Tritium decays via beta decay to helium-3, with 2 protons and 1 neutron.
 

Offline Skyli

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Re: Is Deuterium subject to Beta-Decay?
« Reply #3 on: 03/10/2013 13:00:57 »
Thank you guys.

That Tritium decays to He-3 makes sense and current understanding suggests that all the Deuterium in the universe originated shortly after the Big Bang (Stars fuse it faster than they produce it so they cannot be the source). That's pretty stable, to be sure.

However, if both Hydrogen and Deuterium are stable, why is the ratio so different? Most elements have an equal or greater number of neutrons to protons in their natural forms so I would have expected Deuterium to be prevalent.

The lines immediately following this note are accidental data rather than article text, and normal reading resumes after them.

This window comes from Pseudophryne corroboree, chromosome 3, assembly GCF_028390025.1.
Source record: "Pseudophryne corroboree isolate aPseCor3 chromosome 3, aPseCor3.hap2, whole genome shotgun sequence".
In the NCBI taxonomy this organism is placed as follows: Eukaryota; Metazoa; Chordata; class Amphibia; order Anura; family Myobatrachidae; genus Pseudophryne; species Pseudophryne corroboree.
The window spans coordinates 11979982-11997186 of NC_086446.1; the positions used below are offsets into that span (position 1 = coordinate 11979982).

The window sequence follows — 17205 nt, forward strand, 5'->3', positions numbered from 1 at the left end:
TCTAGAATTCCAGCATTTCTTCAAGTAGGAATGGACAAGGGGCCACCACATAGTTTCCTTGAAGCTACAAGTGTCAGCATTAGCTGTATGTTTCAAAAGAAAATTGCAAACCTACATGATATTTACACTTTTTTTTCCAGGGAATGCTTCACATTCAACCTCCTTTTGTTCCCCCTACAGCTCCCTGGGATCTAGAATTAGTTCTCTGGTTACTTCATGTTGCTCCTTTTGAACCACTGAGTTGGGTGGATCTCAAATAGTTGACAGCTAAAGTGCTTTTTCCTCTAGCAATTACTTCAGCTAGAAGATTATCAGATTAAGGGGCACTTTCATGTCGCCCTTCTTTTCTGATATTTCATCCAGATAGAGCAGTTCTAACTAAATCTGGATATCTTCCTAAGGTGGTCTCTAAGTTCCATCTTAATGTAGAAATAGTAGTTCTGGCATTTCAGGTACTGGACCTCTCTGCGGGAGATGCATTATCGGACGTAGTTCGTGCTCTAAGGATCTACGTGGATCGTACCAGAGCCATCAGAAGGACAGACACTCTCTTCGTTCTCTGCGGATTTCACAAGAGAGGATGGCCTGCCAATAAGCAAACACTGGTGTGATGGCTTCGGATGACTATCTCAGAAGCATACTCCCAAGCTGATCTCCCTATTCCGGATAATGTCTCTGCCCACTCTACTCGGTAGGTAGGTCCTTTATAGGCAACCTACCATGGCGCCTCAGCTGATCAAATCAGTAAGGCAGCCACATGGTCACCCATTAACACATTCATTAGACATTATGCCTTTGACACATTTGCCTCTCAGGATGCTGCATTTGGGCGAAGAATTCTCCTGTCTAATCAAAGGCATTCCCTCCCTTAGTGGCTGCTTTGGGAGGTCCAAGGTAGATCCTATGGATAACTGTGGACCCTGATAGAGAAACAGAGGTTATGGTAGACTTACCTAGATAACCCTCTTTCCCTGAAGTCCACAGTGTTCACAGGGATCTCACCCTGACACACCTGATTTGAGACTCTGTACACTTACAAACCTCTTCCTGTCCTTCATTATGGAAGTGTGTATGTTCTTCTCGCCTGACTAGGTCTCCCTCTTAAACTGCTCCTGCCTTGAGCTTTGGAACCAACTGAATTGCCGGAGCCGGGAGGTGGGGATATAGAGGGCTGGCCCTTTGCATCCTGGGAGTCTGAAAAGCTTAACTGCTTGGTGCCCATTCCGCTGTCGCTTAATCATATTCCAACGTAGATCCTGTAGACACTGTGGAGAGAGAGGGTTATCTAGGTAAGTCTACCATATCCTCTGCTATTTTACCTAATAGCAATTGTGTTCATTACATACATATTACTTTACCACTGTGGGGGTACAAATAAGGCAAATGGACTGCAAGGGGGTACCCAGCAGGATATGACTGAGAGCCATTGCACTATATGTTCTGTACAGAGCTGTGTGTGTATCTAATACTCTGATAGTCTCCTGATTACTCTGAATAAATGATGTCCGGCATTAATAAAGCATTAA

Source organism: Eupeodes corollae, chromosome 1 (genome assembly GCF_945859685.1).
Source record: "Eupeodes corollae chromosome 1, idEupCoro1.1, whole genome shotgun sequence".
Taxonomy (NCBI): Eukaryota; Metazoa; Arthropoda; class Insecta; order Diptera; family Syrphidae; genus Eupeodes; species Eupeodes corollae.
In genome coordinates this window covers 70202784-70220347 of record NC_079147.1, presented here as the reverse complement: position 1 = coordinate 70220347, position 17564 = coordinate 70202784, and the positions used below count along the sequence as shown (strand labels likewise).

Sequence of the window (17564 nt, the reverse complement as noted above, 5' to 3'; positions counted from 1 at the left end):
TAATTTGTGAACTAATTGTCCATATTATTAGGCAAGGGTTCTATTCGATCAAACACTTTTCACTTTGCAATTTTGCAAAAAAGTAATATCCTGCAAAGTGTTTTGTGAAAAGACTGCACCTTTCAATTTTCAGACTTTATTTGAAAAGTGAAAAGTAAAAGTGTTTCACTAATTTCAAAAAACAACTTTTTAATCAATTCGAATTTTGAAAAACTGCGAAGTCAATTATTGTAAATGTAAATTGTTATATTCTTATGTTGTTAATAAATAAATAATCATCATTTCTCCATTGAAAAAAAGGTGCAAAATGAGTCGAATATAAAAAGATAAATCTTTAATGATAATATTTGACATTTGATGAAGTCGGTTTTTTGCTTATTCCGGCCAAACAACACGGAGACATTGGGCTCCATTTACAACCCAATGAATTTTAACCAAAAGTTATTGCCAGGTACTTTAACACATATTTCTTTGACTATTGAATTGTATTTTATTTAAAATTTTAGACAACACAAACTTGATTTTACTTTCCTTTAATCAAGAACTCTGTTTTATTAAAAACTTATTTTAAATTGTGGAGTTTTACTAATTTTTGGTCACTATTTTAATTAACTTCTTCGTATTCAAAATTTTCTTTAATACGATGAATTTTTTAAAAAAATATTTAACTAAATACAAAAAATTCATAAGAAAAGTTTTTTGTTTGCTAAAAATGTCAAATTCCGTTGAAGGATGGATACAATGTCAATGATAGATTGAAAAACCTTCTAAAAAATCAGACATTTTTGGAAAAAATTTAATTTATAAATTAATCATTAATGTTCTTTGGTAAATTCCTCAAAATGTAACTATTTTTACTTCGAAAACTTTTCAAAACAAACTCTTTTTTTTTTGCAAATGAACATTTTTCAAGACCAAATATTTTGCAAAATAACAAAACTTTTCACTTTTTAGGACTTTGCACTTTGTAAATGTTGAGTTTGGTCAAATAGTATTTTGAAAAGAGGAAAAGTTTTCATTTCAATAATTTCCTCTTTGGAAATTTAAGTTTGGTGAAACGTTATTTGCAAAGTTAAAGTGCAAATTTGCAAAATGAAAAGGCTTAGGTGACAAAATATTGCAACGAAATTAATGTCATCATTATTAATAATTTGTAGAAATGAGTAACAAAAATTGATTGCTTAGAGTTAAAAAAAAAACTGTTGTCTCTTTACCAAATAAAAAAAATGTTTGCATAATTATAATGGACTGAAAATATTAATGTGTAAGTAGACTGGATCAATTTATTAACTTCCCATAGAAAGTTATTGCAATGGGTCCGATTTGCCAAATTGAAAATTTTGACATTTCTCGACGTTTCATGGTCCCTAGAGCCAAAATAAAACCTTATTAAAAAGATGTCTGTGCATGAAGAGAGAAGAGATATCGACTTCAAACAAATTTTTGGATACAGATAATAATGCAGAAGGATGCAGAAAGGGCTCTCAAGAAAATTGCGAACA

Offline chiralSPO

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Re: Is Deuterium subject to Beta-Decay?
« Reply #4 on: 03/10/2013 21:42:09 »
Could you have supplied the answer to your own question in your post? Perhaps because stars eat deuterium more quickly, there is less. I don't know what rate difference there is.
 

Offline alancalverd

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Re: Is Deuterium subject to Beta-Decay?
« Reply #5 on: 03/10/2013 22:23:28 »
You need an excess of neutrons to undergo beta decay. Deuterium does not have an excess, just more than protium.
 

Offline Supercryptid

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Re: Is Deuterium subject to Beta-Decay?
« Reply #6 on: 03/10/2013 22:40:28 »